The I-Bone lives and reigns supreme. The I-Bone belongs to USC and John McKay, who announced earlier in the week of that social event known as the UCLA game that all his Trojans intended to do was kick heads and take names. This is exactly what they did, and it was as easy as their other nine victories this season because the Trojans have so much talent they look like they could play two or three different sports at once. And win them all. USC has a bunch of guys who can wrestle, push the shot, run the quarter mile, field fly balls, long jump, high jump and shoot one-hand push shots, and they bring these abilities to the football field along with an appalling confidence. Last Saturday against the hated Bruins in what was expected to be the usual old emotional showdown for the Rose Bowl bid, McKay's Trojans laughed it up while whipping what they called "the best team your taxes can buy."
The score was 24-7 and it well might have been worse if McKay had been playing Stanford again, Stanford being the Pacific Eight school that McKay enjoys referring to as the "Radcliffe of the West," the school he wanted to beat 2,000-0 this year on his way to what he expects will be a third national championship.
John McKay has a neat sense of humor and he has always brought it to the game he coaches so well. The I-Bone was McKay's answer to UCLA's Wishbone, which USC linebackers turned into a drumstick last Saturday. He is one of the few good coaches in the country who has stuck to the Shifting-T or Limping-I or Strolling-I-T formations throughout these five years that the Wishbone has been the vogue. Nebraska's Bob Devaney is another, and the systems of USC and Nebraska are very similar in that they look more like the type of formations you will see from a pro team. The I-backs, the slots, flankers, split ends and so forth.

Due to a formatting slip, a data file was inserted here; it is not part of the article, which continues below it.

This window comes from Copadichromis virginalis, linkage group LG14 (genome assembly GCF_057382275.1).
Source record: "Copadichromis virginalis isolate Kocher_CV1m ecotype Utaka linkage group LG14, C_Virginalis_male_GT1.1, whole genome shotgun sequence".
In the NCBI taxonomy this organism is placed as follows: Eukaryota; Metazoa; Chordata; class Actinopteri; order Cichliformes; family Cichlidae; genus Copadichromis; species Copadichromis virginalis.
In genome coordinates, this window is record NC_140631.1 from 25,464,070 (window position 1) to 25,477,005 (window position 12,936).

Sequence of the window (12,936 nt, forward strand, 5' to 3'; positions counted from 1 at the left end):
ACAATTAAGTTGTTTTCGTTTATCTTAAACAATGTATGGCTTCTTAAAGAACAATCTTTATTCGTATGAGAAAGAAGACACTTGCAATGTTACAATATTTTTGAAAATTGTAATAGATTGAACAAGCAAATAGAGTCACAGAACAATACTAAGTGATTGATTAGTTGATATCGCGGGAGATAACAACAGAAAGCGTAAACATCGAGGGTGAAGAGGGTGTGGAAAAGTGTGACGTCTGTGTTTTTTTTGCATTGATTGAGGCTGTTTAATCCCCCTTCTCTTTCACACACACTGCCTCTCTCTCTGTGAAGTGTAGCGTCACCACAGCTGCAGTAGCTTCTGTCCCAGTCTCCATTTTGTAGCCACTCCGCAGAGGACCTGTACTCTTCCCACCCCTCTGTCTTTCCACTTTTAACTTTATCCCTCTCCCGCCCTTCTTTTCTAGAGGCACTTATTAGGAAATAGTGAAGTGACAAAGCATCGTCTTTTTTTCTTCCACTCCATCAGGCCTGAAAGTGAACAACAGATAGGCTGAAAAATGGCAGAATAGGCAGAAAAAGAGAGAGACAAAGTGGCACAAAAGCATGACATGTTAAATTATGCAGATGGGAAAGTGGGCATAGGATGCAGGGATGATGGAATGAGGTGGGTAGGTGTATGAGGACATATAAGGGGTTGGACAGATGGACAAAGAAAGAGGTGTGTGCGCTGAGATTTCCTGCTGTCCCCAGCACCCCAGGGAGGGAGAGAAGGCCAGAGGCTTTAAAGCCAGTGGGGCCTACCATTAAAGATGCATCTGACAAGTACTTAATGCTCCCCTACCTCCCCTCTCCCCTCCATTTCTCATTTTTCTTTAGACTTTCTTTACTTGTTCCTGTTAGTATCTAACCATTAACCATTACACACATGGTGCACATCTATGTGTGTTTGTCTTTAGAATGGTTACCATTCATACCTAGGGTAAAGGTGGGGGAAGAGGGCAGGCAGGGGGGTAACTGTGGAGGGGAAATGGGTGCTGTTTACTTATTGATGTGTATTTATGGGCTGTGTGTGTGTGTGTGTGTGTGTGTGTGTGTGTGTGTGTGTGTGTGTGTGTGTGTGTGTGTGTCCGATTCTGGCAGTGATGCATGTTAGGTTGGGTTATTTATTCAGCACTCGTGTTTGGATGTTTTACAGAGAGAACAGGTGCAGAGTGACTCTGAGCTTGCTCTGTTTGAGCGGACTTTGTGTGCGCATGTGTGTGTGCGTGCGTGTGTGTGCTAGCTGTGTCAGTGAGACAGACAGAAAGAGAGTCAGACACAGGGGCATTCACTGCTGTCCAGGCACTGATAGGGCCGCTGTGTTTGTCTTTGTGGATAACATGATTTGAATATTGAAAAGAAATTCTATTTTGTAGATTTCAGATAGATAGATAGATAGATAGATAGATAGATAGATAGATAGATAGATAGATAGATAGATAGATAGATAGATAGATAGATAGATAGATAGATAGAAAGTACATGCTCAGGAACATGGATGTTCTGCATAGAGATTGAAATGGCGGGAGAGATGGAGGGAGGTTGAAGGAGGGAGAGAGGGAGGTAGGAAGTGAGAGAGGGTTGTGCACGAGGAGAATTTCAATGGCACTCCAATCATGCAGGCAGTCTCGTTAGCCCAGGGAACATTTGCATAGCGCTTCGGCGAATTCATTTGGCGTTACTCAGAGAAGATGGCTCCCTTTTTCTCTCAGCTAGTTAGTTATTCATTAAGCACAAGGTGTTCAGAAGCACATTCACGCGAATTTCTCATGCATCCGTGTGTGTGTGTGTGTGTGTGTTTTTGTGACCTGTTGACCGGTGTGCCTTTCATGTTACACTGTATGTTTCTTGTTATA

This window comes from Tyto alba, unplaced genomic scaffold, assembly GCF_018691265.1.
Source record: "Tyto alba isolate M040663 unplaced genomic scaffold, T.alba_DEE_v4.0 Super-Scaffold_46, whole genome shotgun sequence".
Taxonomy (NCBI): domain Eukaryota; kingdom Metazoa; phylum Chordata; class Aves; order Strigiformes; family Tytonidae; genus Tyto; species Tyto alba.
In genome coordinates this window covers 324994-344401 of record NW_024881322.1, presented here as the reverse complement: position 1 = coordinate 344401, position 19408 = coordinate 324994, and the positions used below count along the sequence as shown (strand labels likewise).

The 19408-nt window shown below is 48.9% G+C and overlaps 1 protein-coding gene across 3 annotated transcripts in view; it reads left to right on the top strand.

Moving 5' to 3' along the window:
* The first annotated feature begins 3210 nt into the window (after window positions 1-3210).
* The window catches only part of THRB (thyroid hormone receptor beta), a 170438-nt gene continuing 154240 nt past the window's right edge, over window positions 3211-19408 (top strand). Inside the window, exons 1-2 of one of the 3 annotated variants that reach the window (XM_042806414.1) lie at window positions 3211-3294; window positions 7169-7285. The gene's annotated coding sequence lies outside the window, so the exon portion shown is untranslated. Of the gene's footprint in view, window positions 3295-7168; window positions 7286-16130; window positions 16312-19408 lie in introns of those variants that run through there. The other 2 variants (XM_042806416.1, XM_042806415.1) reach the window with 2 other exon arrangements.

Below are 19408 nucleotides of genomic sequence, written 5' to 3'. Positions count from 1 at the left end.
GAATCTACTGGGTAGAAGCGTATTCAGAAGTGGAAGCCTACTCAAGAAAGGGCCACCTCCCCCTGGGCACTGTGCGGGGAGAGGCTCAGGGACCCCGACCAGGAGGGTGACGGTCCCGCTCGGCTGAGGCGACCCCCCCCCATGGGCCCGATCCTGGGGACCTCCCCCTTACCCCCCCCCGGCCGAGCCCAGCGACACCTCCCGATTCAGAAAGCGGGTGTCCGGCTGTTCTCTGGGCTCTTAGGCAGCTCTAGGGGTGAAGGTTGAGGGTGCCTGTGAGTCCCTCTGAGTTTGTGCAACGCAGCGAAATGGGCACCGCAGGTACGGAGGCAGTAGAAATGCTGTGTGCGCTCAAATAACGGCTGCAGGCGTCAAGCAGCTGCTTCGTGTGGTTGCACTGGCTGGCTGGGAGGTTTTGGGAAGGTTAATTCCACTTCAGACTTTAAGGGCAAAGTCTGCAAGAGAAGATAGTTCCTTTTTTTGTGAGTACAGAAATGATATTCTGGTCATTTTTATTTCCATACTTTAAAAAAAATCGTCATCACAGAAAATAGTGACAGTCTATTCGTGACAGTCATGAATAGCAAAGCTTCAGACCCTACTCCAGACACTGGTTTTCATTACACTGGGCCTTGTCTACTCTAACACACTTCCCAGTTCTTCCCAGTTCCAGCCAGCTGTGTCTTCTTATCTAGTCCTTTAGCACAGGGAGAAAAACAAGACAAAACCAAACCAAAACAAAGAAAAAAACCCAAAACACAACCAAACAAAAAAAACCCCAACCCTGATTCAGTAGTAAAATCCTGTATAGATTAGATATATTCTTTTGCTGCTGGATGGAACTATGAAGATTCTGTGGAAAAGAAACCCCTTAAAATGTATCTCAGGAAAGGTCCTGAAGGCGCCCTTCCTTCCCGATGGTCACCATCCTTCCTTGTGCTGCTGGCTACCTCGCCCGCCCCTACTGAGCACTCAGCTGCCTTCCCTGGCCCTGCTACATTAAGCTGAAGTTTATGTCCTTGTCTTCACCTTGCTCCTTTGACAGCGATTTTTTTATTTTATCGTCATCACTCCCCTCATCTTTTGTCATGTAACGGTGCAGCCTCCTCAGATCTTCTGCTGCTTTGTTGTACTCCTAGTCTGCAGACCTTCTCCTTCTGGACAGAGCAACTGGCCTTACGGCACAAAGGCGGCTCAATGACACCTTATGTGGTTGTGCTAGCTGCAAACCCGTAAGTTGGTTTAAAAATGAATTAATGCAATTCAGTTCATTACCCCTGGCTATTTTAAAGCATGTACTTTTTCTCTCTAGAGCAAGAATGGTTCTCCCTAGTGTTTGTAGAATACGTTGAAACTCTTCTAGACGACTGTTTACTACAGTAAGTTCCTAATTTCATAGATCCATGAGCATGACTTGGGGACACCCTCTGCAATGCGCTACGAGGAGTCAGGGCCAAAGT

One might also say that the talent of USC and Nebraska is not that much different from the pros, either. The Trojans are big and fast and capable, and they simply do everything well, from passing to playing defense. It is not usual for a team that relies as much on the pass as the Trojans do to maintain a strong running game, but they have plays with names like Blast Orbit and Student-body Right tailored for the exceptional running ability of their sophomore streak, Anthony Davis, and they run and run and run, just as they did on the Bruins.
Davis, who puts on some kind of a cloak of invisibility and sort of scoots along underneath people, got 178 yards. He is near 1,000 for the season, which is not bad for a youngster who used to wrestle and play the outfield.
"I coach him not to get tackled," smiles McKay in his sumptuous office (one of two, actually) in USC's new Heritage Hall.
It was raining on Thursday just as it had been raining most of the week, and McKay seemed as unconcerned about the lack of work his Trojans had done preparing for UCLA as he seemed unconcerned about the Bruins themselves.
"If I can find the gymnasium in the old building, I'll show you some fantastic athletes," McKay said, drawing on his traditional cigar. "We might be better than we've ever been. At least we've never before had a former basketball star at tight end [ Charles Young], a shot putter at fullback [ Sam Cunningham], a quarter-miler at split end [Edesel Garrison], a flanker who can long jump [ Lynn Swann] and a linebacker who can high jump 6'6" [Ray Rodriguez]. Plus my son."
That's J.K. McKay, the team's leading pass receiver who alternates with Garrison bringing in plays from McKay to Quarterback Mike Rae, who throws well and boots field goals and used to be a baseball and basketball star.
That Thursday the Trojans were in the gymnasium out of the rain, running through a few plays and laughing, working for a whole 26 minutes.